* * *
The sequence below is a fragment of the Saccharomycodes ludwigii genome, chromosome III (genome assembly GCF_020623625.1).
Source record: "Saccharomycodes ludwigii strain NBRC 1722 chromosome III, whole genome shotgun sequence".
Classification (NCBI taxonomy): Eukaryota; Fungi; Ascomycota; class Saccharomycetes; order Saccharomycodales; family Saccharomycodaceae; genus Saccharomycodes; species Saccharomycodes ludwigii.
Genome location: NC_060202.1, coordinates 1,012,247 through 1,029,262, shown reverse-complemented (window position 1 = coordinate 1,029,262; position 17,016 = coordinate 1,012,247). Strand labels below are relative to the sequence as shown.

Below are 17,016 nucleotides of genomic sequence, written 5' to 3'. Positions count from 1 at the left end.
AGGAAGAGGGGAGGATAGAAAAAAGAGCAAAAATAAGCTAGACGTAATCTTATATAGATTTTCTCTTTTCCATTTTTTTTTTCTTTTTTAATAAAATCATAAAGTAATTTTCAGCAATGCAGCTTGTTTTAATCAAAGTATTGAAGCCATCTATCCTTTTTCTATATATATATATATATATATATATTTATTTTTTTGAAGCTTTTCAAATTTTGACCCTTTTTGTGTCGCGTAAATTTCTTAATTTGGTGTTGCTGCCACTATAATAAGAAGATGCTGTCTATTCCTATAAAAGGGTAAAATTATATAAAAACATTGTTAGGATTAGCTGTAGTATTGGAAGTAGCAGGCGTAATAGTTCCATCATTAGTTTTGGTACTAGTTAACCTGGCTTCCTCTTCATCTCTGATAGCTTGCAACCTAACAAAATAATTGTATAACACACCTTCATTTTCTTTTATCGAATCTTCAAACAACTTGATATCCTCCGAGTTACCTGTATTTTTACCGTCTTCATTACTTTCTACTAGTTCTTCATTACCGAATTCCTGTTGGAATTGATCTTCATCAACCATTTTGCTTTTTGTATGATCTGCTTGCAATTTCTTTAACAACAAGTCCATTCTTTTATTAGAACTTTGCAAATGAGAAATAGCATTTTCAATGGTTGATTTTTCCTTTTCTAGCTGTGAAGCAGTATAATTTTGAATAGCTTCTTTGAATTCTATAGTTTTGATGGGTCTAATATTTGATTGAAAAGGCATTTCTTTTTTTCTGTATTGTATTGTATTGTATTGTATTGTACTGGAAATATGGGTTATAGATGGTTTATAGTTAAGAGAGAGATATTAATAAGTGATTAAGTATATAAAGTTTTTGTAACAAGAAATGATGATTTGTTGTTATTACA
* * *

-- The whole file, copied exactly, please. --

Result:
The sequence below is a fragment of the Saccharomycodes ludwigii genome, chromosome III (genome assembly GCF_020623625.1).
Source record: "Saccharomycodes ludwigii strain NBRC 1722 chromosome III, whole genome shotgun sequence".
Classification (NCBI taxonomy): Eukaryota; Fungi; Ascomycota; class Saccharomycetes; order Saccharomycodales; family Saccharomycodaceae; genus Saccharomycodes; species Saccharomycodes ludwigii.
Genome location: NC_060202.1, coordinates 1,012,247 through 1,029,262, shown reverse-complemented (window position 1 = coordinate 1,029,262; position 17,016 = coordinate 1,012,247). Strand labels below are relative to the sequence as shown.

Below are 17,016 nucleotides of genomic sequence, written 5' to 3'. Positions count from 1 at the left end.
AGGAAGAGGGGAGGATAGAAAAAAGAGCAAAAATAAGCTAGACGTAATCTTATATAGATTTTCTCTTTTCCATTTTTTTTTTCTTTTTTAATAAAATCATAAAGTAATTTTCAGCAATGCAGCTTGTTTTAATCAAAGTATTGAAGCCATCTATCCTTTTTCTATATATATATATATATATATATATTTATTTTTTTGAAGCTTTTCAAATTTTGACCCTTTTTGTGTCGCGTAAATTTCTTAATTTGGTGTTGCTGCCACTATAATAAGAAGATGCTGTCTATTCCTATAAAAGGGTAAAATTATATAAAAACATTGTTAGGATTAGCTGTAGTATTGGAAGTAGCAGGCGTAATAGTTCCATCATTAGTTTTGGTACTAGTTAACCTGGCTTCCTCTTCATCTCTGATAGCTTGCAACCTAACAAAATAATTGTATAACACACCTTCATTTTCTTTTATCGAATCTTCAAACAACTTGATATCCTCCGAGTTACCTGTATTTTTACCGTCTTCATTACTTTCTACTAGTTCTTCATTACCGAATTCCTGTTGGAATTGATCTTCATCAACCATTTTGCTTTTTGTATGATCTGCTTGCAATTTCTTTAACAACAAGTCCATTCTTTTATTAGAACTTTGCAAATGAGAAATAGCATTTTCAATGGTTGATTTTTCCTTTTCTAGCTGTGAAGCAGTATAATTTTGAATAGCTTCTTTGAATTCTATAGTTTTGATGGGTCTAATATTTGATTGAAAAGGCATTTCTTTTTTTCTGTATTGTATTGTATTGTATTGTATTGTACTGGAAATATGGGTTATAGATGGTTTATAGTTAAGAGAGAGATATTAATAAGTGATTAAGTATATAAAGTTTTTGTAACAAGAAATGATGATTTGTTGTTATTACA